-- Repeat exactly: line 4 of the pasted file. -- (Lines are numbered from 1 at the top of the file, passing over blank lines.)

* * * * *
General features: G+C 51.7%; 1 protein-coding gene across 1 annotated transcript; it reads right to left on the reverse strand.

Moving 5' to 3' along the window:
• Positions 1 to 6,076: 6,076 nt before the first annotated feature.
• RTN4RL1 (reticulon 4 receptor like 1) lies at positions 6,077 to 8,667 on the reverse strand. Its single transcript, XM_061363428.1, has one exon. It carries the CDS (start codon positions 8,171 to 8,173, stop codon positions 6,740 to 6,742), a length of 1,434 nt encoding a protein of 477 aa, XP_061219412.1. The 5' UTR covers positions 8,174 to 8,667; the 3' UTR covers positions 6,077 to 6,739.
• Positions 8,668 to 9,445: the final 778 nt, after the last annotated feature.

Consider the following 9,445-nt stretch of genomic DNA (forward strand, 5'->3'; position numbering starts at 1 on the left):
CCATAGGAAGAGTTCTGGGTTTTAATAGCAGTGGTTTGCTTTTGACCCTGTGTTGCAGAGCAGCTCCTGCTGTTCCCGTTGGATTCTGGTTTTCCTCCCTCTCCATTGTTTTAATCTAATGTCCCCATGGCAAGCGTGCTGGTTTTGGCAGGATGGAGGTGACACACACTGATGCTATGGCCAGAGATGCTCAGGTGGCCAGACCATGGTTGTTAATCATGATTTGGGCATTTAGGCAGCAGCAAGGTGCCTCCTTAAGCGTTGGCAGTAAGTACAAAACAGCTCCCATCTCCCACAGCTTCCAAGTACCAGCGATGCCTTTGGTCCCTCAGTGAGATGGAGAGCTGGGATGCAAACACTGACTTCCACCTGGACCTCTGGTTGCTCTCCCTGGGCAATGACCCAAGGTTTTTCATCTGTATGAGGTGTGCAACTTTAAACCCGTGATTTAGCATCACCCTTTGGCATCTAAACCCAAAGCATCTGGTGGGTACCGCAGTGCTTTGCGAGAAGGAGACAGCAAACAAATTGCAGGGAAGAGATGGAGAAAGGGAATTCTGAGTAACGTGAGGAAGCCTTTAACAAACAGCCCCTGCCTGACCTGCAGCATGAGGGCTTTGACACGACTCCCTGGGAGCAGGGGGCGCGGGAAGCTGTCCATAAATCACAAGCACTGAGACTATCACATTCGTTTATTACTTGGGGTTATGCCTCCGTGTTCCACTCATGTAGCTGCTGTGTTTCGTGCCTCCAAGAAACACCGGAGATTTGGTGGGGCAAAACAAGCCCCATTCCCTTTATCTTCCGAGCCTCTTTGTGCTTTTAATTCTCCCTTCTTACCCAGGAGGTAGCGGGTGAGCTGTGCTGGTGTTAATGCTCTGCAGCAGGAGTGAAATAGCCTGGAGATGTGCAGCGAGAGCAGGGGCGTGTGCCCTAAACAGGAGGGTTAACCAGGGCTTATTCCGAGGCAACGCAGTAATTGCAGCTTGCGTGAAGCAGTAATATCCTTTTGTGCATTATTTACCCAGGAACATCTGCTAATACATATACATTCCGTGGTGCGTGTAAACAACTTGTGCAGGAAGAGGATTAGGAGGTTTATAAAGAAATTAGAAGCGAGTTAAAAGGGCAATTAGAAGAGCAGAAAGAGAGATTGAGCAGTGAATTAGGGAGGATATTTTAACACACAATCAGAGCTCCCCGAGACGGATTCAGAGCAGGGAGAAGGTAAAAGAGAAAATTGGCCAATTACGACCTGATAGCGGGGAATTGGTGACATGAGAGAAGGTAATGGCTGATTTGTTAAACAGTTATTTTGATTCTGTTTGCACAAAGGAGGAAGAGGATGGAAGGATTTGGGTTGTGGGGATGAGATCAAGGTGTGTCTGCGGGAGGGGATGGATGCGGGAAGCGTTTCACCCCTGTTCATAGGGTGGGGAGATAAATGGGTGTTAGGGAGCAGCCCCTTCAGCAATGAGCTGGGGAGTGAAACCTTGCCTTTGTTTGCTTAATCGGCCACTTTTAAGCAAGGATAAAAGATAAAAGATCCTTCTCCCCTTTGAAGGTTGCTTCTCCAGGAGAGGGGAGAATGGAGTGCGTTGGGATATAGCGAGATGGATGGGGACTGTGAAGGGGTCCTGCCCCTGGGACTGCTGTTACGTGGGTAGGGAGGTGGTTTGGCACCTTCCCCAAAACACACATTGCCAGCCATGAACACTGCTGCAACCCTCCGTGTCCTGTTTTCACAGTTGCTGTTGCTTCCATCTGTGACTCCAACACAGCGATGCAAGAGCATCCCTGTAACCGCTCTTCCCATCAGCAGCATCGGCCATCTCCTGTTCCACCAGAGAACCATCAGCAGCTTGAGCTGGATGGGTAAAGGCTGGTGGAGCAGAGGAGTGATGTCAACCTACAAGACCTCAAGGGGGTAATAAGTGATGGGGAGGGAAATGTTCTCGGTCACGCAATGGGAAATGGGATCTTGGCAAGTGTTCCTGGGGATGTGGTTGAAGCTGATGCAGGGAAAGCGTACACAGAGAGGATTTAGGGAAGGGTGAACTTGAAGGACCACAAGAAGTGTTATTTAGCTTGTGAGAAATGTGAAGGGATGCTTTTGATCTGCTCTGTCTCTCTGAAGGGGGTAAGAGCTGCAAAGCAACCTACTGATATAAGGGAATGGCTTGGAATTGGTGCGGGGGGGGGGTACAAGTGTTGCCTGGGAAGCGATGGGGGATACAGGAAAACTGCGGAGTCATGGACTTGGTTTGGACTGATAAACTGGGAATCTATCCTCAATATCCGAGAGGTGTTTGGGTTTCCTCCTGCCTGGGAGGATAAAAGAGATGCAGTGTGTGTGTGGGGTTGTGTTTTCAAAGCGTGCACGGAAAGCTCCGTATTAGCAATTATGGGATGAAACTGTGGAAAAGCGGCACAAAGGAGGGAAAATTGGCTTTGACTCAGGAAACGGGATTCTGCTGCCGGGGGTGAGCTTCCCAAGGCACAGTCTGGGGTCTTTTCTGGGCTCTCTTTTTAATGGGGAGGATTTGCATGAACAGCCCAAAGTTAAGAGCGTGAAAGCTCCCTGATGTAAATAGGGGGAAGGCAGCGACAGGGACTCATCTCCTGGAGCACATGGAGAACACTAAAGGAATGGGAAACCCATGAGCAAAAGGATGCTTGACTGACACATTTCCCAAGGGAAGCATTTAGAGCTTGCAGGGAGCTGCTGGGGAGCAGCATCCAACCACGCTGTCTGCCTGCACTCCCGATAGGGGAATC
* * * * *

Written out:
• RTN4RL1 (reticulon 4 receptor like 1) lies at positions 6,077 to 8,667 on the reverse strand. Its single transcript, XM_061363428.1, has one exon. It carries the CDS (start codon positions 8,171 to 8,173, stop codon positions 6,740 to 6,742), a length of 1,434 nt encoding a protein of 477 aa, XP_061219412.1. The 5' UTR covers positions 8,174 to 8,667; the 3' UTR covers positions 6,077 to 6,739.